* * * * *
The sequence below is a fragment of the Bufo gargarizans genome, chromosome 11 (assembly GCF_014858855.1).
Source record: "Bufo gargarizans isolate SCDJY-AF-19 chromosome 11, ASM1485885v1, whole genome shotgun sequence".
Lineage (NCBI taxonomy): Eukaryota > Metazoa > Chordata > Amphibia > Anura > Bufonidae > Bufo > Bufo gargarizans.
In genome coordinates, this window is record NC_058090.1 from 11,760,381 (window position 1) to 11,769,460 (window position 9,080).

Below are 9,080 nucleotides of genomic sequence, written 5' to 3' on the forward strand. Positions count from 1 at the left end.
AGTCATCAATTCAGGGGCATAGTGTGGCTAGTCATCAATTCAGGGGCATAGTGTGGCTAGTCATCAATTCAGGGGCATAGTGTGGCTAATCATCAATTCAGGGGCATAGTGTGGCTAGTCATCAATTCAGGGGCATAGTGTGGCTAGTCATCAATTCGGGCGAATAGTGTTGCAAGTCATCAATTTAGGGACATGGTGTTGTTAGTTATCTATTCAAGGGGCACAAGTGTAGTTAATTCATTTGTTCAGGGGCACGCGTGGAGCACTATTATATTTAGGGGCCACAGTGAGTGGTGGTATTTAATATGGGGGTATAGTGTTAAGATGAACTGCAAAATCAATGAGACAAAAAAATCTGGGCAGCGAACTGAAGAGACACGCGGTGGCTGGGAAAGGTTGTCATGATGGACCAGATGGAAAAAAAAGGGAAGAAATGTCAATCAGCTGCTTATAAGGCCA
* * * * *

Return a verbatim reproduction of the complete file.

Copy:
The sequence below is a fragment of the Bufo gargarizans genome, chromosome 11 (assembly GCF_014858855.1).
Source record: "Bufo gargarizans isolate SCDJY-AF-19 chromosome 11, ASM1485885v1, whole genome shotgun sequence".
Lineage (NCBI taxonomy): Eukaryota > Metazoa > Chordata > Amphibia > Anura > Bufonidae > Bufo > Bufo gargarizans.
In genome coordinates, this window is record NC_058090.1 from 11,760,381 (window position 1) to 11,769,460 (window position 9,080).

Below are 9,080 nucleotides of genomic sequence, written 5' to 3' on the forward strand. Positions count from 1 at the left end.
AGTCATCAATTCAGGGGCATAGTGTGGCTAGTCATCAATTCAGGGGCATAGTGTGGCTAGTCATCAATTCAGGGGCATAGTGTGGCTAATCATCAATTCAGGGGCATAGTGTGGCTAGTCATCAATTCAGGGGCATAGTGTGGCTAGTCATCAATTCGGGCGAATAGTGTTGCAAGTCATCAATTTAGGGACATGGTGTTGTTAGTTATCTATTCAAGGGGCACAAGTGTAGTTAATTCATTTGTTCAGGGGCACGCGTGGAGCACTATTATATTTAGGGGCCACAGTGAGTGGTGGTATTTAATATGGGGGTATAGTGTTAAGATGAACTGCAAAATCAATGAGACAAAAAAATCTGGGCAGCGAACTGAAGAGACACGCGGTGGCTGGGAAAGGTTGTCATGATGGACCAGATGGAAAAAAAAGGGAAGAAATGTCAATCAGCTGCTTATAAGGCCA